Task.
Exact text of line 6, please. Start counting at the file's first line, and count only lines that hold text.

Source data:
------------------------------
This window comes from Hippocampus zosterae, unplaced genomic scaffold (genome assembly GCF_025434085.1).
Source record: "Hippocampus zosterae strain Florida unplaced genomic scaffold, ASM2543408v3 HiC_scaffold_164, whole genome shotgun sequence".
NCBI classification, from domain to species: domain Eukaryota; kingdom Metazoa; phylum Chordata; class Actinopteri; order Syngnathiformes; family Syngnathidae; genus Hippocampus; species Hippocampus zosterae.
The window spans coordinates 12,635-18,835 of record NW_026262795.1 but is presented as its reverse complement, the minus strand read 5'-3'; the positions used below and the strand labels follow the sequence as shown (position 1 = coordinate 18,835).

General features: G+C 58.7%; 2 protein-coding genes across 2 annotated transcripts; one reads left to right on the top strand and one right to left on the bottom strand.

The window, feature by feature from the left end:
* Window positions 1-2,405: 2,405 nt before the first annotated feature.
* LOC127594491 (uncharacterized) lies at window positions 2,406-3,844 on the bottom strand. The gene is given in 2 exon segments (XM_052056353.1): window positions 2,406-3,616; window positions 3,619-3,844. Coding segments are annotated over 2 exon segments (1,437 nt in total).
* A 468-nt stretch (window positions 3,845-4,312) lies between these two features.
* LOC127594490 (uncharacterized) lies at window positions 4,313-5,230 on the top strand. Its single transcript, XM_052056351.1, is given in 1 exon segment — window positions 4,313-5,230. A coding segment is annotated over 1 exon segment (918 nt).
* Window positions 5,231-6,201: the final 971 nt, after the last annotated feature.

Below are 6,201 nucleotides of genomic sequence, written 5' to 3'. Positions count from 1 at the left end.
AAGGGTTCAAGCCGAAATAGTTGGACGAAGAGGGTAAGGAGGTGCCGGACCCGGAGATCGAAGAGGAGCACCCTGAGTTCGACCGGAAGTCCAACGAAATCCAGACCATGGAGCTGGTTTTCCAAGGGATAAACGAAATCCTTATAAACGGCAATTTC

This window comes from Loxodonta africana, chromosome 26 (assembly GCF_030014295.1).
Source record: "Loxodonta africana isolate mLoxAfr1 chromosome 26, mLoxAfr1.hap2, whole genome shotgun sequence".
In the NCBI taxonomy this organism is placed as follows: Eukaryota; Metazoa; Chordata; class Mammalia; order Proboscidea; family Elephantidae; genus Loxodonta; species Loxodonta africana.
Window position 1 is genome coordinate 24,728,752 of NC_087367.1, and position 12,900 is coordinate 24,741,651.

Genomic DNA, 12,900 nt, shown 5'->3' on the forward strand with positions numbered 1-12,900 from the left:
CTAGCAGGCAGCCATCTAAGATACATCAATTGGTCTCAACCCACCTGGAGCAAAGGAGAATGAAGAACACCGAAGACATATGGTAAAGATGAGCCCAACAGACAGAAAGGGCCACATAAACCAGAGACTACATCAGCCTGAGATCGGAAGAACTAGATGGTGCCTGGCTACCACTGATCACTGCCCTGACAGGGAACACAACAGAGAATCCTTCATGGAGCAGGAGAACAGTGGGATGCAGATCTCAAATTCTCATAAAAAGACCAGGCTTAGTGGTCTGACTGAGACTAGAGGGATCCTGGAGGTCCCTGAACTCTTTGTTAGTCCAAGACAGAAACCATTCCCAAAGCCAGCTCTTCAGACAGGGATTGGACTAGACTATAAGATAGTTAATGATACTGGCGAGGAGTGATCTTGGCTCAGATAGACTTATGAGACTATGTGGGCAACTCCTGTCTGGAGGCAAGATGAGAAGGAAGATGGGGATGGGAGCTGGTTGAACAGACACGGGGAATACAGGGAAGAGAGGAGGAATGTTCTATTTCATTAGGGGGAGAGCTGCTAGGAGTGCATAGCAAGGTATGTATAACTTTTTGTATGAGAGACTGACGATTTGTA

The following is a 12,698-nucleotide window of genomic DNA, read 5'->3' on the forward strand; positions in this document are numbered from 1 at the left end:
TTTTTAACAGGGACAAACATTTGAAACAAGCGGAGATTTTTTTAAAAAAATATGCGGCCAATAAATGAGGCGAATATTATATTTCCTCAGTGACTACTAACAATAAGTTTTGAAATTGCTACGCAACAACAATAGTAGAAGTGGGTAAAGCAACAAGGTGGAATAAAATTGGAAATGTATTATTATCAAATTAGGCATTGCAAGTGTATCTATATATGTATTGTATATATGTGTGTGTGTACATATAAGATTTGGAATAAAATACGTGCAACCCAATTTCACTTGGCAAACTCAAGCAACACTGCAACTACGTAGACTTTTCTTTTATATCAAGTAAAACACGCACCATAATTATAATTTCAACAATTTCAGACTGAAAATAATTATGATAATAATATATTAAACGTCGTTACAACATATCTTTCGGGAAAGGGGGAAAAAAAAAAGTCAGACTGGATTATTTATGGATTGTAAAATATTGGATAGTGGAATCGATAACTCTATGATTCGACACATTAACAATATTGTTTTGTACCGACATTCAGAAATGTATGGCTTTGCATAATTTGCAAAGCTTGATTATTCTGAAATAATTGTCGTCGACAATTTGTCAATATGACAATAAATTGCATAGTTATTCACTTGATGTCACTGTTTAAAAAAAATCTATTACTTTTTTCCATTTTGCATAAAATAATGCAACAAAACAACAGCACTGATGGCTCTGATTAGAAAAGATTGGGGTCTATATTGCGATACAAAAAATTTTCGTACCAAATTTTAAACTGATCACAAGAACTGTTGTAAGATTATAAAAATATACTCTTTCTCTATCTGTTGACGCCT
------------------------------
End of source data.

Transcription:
The window, feature by feature from the left end: